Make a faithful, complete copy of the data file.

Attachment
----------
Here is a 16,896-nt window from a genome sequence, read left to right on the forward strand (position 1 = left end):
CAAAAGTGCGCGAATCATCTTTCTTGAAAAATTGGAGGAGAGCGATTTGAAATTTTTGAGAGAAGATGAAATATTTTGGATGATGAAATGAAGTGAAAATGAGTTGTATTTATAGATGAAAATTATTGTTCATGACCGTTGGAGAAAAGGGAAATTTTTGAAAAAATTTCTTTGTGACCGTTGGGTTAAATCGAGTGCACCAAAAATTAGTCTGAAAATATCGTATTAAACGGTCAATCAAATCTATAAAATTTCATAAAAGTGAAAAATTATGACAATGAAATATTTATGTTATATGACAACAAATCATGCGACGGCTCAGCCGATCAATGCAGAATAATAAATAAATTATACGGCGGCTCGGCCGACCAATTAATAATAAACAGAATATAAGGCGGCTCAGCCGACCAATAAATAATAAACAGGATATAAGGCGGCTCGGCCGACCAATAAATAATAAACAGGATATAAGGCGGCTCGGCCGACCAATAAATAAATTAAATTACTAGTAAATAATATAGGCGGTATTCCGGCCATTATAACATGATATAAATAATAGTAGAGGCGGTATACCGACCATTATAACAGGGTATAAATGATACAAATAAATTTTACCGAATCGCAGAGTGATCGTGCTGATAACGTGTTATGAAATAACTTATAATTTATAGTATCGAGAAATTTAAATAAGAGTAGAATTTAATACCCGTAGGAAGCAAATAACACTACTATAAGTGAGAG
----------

Here is a 16,896-nt window from a genome sequence, read left to right on the forward strand (position 1 = left end):
CAAAAGTGCGCGAATCATCTTTCTTGAAAAATTGGAGGAGAGCGATTTGAAATTTTTGAGAGAAGATGAAATATTTTGGATGATGAAATGAAGTGAAAATGAGTTGTATTTATAGATGAAAATTATTGTTCATGACCGTTGGAGAAAAGGGAAATTTTTGAAAAAATTTCTTTGTGACCGTTGGGTTAAATCGAGTGCACCAAAAATTAGTCTGAAAATATCGTATTAAACGGTCAATCAAATCTATAAAATTTCATAAAAGTGAAAAATTATGACAATGAAATATTTATGTTATATGACAACAAATCATGCGACGGCTCAGCCGATCAATGCAGAATAATAAATAAATTATACGGCGGCTCGGCCGACCAATTAATAATAAACAGAATATAAGGCGGCTCAGCCGACCAATAAATAATAAACAGGATATAAGGCGGCTCGGCCGACCAATAAATAATAAACAGGATATAAGGCGGCTCGGCCGACCAATAAATAAATTAAATTACTAGTAAATAATATAGGCGGTATTCCGGCCATTATAACATGATATAAATAATAGTAGAGGCGGTATACCGACCATTATAACAGGGTATAAATGATACAAATAAATTTTACCGAATCGCAGAGTGATCGTGCTGATAACGTGTTATGAAATAACTTATAATTTATAGTATCGAGAAATTTAAATAAGAGTAGAATTTAATACCCGTAGGAAGCAAATAACACTACTATAAGTGAGAG